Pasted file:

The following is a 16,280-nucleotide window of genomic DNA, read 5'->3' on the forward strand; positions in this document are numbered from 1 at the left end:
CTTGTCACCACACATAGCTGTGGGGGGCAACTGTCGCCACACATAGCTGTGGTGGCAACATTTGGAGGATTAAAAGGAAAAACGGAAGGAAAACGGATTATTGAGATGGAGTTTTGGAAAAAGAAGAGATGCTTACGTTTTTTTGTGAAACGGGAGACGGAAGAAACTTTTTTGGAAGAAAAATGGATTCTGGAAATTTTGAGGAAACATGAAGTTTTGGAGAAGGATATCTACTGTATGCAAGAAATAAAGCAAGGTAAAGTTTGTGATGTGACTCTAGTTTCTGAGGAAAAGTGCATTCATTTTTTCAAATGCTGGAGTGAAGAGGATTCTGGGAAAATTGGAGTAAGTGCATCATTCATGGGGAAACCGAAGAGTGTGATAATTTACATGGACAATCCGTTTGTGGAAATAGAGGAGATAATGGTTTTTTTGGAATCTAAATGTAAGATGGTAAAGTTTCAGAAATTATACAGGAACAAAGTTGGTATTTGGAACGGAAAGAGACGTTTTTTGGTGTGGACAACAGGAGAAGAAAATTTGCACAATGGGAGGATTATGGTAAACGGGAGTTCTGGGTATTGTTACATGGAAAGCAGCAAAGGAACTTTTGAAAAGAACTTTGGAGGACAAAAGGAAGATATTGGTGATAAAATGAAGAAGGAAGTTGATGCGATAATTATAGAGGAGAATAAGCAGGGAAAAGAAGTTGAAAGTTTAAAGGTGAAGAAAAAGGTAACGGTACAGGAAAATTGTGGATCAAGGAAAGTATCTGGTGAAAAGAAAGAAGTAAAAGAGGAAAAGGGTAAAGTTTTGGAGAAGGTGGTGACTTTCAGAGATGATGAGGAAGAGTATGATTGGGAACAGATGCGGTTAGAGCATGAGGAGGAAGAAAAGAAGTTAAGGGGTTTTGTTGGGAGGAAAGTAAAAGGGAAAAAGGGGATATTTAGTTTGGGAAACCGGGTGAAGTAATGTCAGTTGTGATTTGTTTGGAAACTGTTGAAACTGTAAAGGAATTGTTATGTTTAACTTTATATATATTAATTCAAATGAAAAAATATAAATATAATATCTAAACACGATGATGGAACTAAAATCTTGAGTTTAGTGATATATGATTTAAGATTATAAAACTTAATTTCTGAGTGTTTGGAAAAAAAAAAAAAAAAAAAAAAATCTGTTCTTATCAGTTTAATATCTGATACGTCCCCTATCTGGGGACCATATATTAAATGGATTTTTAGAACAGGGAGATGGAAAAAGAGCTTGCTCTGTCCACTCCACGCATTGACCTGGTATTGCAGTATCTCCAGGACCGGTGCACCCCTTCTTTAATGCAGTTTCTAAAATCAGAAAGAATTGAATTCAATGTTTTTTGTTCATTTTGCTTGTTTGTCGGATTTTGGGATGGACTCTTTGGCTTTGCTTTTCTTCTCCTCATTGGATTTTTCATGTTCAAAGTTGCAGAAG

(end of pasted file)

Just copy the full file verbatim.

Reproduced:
The following is a 16,280-nucleotide window of genomic DNA, read 5'->3' on the forward strand; positions in this document are numbered from 1 at the left end:
CTTGTCACCACACATAGCTGTGGGGGGCAACTGTCGCCACACATAGCTGTGGTGGCAACATTTGGAGGATTAAAAGGAAAAACGGAAGGAAAACGGATTATTGAGATGGAGTTTTGGAAAAAGAAGAGATGCTTACGTTTTTTTGTGAAACGGGAGACGGAAGAAACTTTTTTGGAAGAAAAATGGATTCTGGAAATTTTGAGGAAACATGAAGTTTTGGAGAAGGATATCTACTGTATGCAAGAAATAAAGCAAGGTAAAGTTTGTGATGTGACTCTAGTTTCTGAGGAAAAGTGCATTCATTTTTTCAAATGCTGGAGTGAAGAGGATTCTGGGAAAATTGGAGTAAGTGCATCATTCATGGGGAAACCGAAGAGTGTGATAATTTACATGGACAATCCGTTTGTGGAAATAGAGGAGATAATGGTTTTTTTGGAATCTAAATGTAAGATGGTAAAGTTTCAGAAATTATACAGGAACAAAGTTGGTATTTGGAACGGAAAGAGACGTTTTTTGGTGTGGACAACAGGAGAAGAAAATTTGCACAATGGGAGGATTATGGTAAACGGGAGTTCTGGGTATTGTTACATGGAAAGCAGCAAAGGAACTTTTGAAAAGAACTTTGGAGGACAAAAGGAAGATATTGGTGATAAAATGAAGAAGGAAGTTGATGCGATAATTATAGAGGAGAATAAGCAGGGAAAAGAAGTTGAAAGTTTAAAGGTGAAGAAAAAGGTAACGGTACAGGAAAATTGTGGATCAAGGAAAGTATCTGGTGAAAAGAAAGAAGTAAAAGAGGAAAAGGGTAAAGTTTTGGAGAAGGTGGTGACTTTCAGAGATGATGAGGAAGAGTATGATTGGGAACAGATGCGGTTAGAGCATGAGGAGGAAGAAAAGAAGTTAAGGGGTTTTGTTGGGAGGAAAGTAAAAGGGAAAAAGGGGATATTTAGTTTGGGAAACCGGGTGAAGTAATGTCAGTTGTGATTTGTTTGGAAACTGTTGAAACTGTAAAGGAATTGTTATGTTTAACTTTATATATATTAATTCAAATGAAAAAATATAAATATAATATCTAAACACGATGATGGAACTAAAATCTTGAGTTTAGTGATATATGATTTAAGATTATAAAACTTAATTTCTGAGTGTTTGGAAAAAAAAAAAAAAAAAAAAAAATCTGTTCTTATCAGTTTAATATCTGATACGTCCCCTATCTGGGGACCATATATTAAATGGATTTTTAGAACAGGGAGATGGAAAAAGAGCTTGCTCTGTCCACTCCACGCATTGACCTGGTATTGCAGTATCTCCAGGACCGGTGCACCCCTTCTTTAATGCAGTTTCTAAAATCAGAAAGAATTGAATTCAATGTTTTTTGTTCATTTTGCTTGTTTGTCGGATTTTGGGATGGACTCTTTGGCTTTGCTTTTCTTCTCCTCATTGGATTTTTCATGTTCAAAGTTGCAGAAG